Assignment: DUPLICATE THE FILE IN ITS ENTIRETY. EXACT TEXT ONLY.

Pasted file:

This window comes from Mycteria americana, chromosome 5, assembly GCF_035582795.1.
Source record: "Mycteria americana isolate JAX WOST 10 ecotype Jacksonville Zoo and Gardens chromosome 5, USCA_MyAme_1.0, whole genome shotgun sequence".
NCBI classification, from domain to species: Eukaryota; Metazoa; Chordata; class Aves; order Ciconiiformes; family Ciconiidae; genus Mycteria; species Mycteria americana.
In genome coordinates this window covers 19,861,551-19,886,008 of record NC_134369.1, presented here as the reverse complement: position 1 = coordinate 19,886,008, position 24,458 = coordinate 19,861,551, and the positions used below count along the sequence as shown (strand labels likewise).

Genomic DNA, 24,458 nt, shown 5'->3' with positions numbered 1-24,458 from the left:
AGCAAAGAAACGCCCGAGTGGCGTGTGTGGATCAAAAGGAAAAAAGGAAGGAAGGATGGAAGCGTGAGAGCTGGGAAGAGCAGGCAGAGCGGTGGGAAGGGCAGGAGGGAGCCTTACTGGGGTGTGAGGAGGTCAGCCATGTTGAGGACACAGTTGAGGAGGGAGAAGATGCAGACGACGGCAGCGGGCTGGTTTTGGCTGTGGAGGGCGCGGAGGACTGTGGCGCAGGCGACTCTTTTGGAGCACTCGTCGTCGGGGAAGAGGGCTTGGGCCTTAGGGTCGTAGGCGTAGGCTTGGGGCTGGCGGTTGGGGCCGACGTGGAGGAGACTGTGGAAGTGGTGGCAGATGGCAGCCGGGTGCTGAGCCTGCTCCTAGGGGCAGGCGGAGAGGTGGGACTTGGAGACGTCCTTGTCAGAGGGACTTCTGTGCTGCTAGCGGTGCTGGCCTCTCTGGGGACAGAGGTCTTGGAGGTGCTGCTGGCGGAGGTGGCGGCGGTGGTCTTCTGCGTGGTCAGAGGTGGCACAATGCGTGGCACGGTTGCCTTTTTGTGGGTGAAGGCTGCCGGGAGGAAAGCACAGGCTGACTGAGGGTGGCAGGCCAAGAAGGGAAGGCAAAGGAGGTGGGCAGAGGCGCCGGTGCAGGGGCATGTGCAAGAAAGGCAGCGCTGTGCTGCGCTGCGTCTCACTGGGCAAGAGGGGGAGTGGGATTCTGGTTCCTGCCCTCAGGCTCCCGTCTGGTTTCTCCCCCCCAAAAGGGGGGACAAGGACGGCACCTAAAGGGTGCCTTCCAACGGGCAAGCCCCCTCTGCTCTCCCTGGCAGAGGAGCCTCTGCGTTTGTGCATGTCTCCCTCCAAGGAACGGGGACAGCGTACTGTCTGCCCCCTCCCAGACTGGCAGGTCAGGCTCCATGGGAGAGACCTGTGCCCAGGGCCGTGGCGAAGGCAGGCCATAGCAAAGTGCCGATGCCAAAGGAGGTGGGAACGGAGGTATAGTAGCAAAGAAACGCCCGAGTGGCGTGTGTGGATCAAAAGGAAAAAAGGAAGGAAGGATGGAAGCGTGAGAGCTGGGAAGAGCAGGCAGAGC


This window comes from Mycteria americana, chromosome 5, assembly GCF_035582795.1.
Source record: "Mycteria americana isolate JAX WOST 10 ecotype Jacksonville Zoo and Gardens chromosome 5, USCA_MyAme_1.0, whole genome shotgun sequence".
NCBI classification, from domain to species: Eukaryota; Metazoa; Chordata; class Aves; order Ciconiiformes; family Ciconiidae; genus Mycteria; species Mycteria americana.
In genome coordinates this window covers 19,861,551-19,886,008 of record NC_134369.1, presented here as the reverse complement: position 1 = coordinate 19,886,008, position 24,458 = coordinate 19,861,551, and the positions used below count along the sequence as shown (strand labels likewise).

Genomic DNA, 24,458 nt, shown 5'->3' with positions numbered 1-24,458 from the left:
AGCAAAGAAACGCCCGAGTGGCGTGTGTGGATCAAAAGGAAAAAAGGAAGGAAGGATGGAAGCGTGAGAGCTGGGAAGAGCAGGCAGAGCGGTGGGAAGGGCAGGAGGGAGCCTTACTGGGGTGTGAGGAGGTCAGCCATGTTGAGGACACAGTTGAGGAGGGAGAAGATGCAGACGACGGCAGCGGGCTGGTTTTGGCTGTGGAGGGCGCGGAGGACTGTGGCGCAGGCGACTCTTTTGGAGCACTCGTCGTCGGGGAAGAGGGCTTGGGCCTTAGGGTCGTAGGCGTAGGCTTGGGGCTGGCGGTTGGGGCCGACGTGGAGGAGACTGTGGAAGTGGTGGCAGATGGCAGCCGGGTGCTGAGCCTGCTCCTAGGGGCAGGCGGAGAGGTGGGACTTGGAGACGTCCTTGTCAGAGGGACTTCTGTGCTGCTAGCGGTGCTGGCCTCTCTGGGGACAGAGGTCTTGGAGGTGCTGCTGGCGGAGGTGGCGGCGGTGGTCTTCTGCGTGGTCAGAGGTGGCACAATGCGTGGCACGGTTGCCTTTTTGTGGGTGAAGGCTGCCGGGAGGAAAGCACAGGCTGACTGAGGGTGGCAGGCCAAGAAGGGAAGGCAAAGGAGGTGGGCAGAGGCGCCGGTGCAGGGGCATGTGCAAGAAAGGCAGCGCTGTGCTGCGCTGCGTCTCACTGGGCAAGAGGGGGAGTGGGATTCTGGTTCCTGCCCTCAGGCTCCCGTCTGGTTTCTCCCCCCCAAAAGGGGGGACAAGGACGGCACCTAAAGGGTGCCTTCCAACGGGCAAGCCCCCTCTGCTCTCCCTGGCAGAGGAGCCTCTGCGTTTGTGCATGTCTCCCTCCAAGGAACGGGGACAGCGTACTGTCTGCCCCCTCCCAGACTGGCAGGTCAGGCTCCATGGGAGAGACCTGTGCCCAGGGCCGTGGCGAAGGCAGGCCATAGCAAAGTGCCGATGCCAAAGGAGGTGGGAACGGAGGTATAGTAGCAAAGAAACGCCCGAGTGGCGTGTGTGGATCAAAAGGAAAAAAGGAAGGAAGGATGGAAGCGTGAGAGCTGGGAAGAGCAGGCAGAGC